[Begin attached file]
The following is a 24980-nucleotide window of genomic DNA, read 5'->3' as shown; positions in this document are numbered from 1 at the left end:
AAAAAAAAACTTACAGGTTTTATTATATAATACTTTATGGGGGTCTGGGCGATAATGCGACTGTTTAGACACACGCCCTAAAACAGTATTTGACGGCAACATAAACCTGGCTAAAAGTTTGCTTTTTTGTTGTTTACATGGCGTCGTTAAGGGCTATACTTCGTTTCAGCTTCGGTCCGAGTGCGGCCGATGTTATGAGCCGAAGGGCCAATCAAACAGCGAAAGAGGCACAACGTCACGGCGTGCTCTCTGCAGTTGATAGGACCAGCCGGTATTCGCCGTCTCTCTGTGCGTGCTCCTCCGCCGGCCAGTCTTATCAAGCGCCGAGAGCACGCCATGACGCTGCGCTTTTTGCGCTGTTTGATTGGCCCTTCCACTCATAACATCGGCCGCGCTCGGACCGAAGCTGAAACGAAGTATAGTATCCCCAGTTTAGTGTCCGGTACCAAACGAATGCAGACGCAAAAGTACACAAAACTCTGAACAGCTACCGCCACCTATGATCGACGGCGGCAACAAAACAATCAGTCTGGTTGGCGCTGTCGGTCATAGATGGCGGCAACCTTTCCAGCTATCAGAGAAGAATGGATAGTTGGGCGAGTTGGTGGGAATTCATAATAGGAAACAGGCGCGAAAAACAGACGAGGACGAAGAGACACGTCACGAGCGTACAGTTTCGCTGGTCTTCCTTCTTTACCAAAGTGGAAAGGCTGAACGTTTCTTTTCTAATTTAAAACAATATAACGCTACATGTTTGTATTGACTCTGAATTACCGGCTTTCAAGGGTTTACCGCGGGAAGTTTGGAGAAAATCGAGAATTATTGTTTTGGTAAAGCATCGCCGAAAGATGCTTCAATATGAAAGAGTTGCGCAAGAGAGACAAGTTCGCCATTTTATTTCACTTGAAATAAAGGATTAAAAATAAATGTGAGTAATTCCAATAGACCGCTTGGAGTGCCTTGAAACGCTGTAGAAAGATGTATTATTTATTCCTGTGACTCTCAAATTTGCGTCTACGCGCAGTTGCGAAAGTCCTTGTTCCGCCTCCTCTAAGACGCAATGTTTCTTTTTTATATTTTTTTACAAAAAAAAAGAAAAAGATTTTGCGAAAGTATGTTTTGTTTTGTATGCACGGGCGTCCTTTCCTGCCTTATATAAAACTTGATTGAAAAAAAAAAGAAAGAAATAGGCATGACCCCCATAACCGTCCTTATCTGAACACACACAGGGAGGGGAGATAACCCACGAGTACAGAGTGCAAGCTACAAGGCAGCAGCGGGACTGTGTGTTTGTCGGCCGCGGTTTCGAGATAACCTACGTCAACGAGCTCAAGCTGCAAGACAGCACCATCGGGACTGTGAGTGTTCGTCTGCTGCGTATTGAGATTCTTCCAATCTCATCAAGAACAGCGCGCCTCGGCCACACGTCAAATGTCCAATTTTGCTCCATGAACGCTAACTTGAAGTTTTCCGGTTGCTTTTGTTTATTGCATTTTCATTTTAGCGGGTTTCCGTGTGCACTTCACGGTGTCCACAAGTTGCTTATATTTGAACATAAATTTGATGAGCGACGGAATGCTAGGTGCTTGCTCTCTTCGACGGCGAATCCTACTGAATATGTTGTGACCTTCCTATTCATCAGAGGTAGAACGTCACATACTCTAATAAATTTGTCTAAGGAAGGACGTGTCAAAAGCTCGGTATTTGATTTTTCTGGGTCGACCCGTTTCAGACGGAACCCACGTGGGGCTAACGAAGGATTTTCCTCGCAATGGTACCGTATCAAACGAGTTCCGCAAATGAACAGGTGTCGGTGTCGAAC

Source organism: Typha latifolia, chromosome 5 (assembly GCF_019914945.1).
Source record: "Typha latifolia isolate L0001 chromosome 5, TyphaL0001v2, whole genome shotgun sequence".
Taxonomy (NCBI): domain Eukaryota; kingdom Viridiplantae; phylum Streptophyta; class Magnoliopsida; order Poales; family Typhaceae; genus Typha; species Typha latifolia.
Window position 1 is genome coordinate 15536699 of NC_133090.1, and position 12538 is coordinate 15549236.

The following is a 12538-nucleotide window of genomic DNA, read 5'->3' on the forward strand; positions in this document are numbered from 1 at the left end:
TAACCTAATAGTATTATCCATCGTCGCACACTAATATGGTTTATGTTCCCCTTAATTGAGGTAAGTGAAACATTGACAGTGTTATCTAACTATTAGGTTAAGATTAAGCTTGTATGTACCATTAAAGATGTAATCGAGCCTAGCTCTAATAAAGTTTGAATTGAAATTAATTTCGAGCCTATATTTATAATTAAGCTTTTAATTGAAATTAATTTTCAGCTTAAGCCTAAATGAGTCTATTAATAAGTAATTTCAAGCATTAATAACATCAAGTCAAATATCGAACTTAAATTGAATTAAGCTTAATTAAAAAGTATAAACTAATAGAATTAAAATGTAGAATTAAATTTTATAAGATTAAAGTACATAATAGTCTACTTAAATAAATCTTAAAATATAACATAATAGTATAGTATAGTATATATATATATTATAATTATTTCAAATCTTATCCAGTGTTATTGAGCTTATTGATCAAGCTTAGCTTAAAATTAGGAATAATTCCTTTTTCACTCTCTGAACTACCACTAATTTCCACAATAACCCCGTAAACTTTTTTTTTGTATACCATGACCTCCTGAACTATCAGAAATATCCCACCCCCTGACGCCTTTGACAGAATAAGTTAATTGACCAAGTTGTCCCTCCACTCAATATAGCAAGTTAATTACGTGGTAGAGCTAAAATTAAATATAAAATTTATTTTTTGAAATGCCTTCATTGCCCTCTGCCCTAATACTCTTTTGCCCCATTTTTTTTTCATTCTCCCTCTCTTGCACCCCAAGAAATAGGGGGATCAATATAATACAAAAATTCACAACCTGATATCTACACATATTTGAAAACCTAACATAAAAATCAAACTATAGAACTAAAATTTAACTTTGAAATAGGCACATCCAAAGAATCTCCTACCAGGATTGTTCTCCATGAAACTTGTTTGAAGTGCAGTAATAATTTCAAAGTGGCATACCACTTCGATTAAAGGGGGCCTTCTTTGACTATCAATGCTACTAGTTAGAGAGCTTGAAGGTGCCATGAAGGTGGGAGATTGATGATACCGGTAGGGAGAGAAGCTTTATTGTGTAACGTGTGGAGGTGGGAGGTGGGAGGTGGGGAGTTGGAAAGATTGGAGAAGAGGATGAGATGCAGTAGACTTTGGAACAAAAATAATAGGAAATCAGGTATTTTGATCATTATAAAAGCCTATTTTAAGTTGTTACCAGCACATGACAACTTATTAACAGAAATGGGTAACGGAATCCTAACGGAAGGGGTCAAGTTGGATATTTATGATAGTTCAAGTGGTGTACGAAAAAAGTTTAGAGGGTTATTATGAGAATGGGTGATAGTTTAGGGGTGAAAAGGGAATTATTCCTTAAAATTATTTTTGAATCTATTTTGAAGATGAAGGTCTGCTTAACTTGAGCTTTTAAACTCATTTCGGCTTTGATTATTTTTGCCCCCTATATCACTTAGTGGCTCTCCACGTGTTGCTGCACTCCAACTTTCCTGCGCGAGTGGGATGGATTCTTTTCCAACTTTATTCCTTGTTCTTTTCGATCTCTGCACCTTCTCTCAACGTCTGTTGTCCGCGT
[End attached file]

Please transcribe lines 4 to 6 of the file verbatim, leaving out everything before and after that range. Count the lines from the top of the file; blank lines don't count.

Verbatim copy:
Source record: "Typha latifolia isolate L0001 chromosome 5, TyphaL0001v2, whole genome shotgun sequence".
Taxonomy (NCBI): domain Eukaryota; kingdom Viridiplantae; phylum Streptophyta; class Magnoliopsida; order Poales; family Typhaceae; genus Typha; species Typha latifolia.
Window position 1 is genome coordinate 15536699 of NC_133090.1, and position 12538 is coordinate 15549236.